One of the prominent analysts of the international political economy in the 20th century, Robert W. Cox, sadly passed away this week, leaving behind a substantial intellectual legacy based on the neo-Gramscian analysis of the global order. Cox was one of the pioneering leaders of the critical political economy tradition and stimulated a wide reservoir of interdisciplinary literature that thrived to unveil the material and ideational bases of current and previous cases of global hegemony.
He modernized the ideas of classical Marxist thinker Antonio Gramsci and produced an up-to-date theoretical perspective which allowed the use of such crucial concepts as "historic blocs" and "consent" in the context of political governance of a rapidly globalizing world economy. By arguing that "every theory is for someone and for some purpose," Cox problematized the relationship between leading theoretical paradigms and material developments in world politics and economy, and as such, attracted harsh criticisms from both liberal and realist circles in the academic field.
When I was pursuing my doctoral studies at the University of Manchester in the late 1990s and the early 2000s, the critical political economy tradition was pretty strong in the U.K. and the neo-Gramscian perspective, which principally derived from the writings of Robert Cox, inspired many analysts who criticized the American hegemony in innovative and refined ways.
My personal academic supervisors, Prof. David Coates – who also passed away this year – and Prof. Paul Cammack, as well as leading British political economists like Prof. Rorden Wilkinson and Prof. Phillip Cerny were among the proponents of neo-Gramscian analysis at varying degrees. What these and similar scholars were trying to achieve was extremely valuable as they were attempting to deconstruct the liberal narrative of economic and political globalization, and unveil the material and ideational bases of acquiring widespread consent for the sustenance of American hegemony from developed and developing countries. A lively literature focusing on the link between economic processes in production, finance and trade with issues of political legitimacy, culture and identity politics sprang out of original writings following neo-Gramscian analysis.
But when we say RIP to late Robert Cox in the first quarter of the 21st century, his ideas concerning the legitimation needs of the global hegemony and eliciting consent for this purpose from different societies seem increasingly irrelevant in a rapidly changing global order. As the U.S. increasingly distances itself from the liberal post-war order and embraces the realist language of trade and currency wars, power politics, xenophobia and exclusion; the neo-Gramscian approach to global political economy rapidly loses its explanatory value.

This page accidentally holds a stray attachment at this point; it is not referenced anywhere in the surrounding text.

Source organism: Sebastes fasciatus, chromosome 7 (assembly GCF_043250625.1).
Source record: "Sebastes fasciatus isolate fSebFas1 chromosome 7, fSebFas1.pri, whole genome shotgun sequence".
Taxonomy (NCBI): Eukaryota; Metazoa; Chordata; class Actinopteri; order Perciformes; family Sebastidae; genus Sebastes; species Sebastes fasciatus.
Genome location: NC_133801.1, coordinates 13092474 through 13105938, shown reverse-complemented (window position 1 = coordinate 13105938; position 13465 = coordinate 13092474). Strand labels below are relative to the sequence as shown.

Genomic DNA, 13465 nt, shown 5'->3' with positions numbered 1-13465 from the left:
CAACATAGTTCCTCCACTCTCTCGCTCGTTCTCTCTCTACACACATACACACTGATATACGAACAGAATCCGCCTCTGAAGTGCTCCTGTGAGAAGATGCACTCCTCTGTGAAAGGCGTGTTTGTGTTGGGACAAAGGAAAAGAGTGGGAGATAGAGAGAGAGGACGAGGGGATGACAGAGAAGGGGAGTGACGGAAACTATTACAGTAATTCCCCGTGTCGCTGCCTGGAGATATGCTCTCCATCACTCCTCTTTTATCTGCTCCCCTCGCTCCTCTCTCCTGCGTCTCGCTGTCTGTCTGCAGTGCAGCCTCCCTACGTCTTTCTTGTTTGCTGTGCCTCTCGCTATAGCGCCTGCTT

The U.S. administration under Donald Trump is not keen to carry the economic and political burden of rule-based international regimes, multilateral platforms and governance structures in order to provide stability in the global system. It does not claim to defend liberal values such as fundamental human rights and liberties, pluralism, multi-party democracy and rule of law.
Therefore, the structural need to elicit widespread international support on the basis of a rhetoric of defending economic and political liberalism is not recognized anymore. Instead, power games to constrain China's ascendancy as a global political, economic and technological power are played in an open and flagrant manner with no care for the attitudes of global public opinion. The U.S. acts in an aggressive pursuit of its national interest, as defined by the current politico-bureaucratic elite and does not feel to legitimize its actions by using a complicated array of political, economic and cultural arrangements as in the previous historical epochs.
Time will show whether the new American exceptionalism – based on bilateral alliances, economic protectionism and exclusionary political rhetoric towards minorities, migrants and different religious groups – is a temporary attitude associated with the Trump presidency, or the reflection of a long-term paradigmatic shift supported by the U.S. establishment. But if it proves to be the latter, we will need novel theoretical frameworks and macro-theorists such as the late Robert W. Cox to thoroughly understand and explain long-term prospects of international stability in an increasingly chaotic global order.
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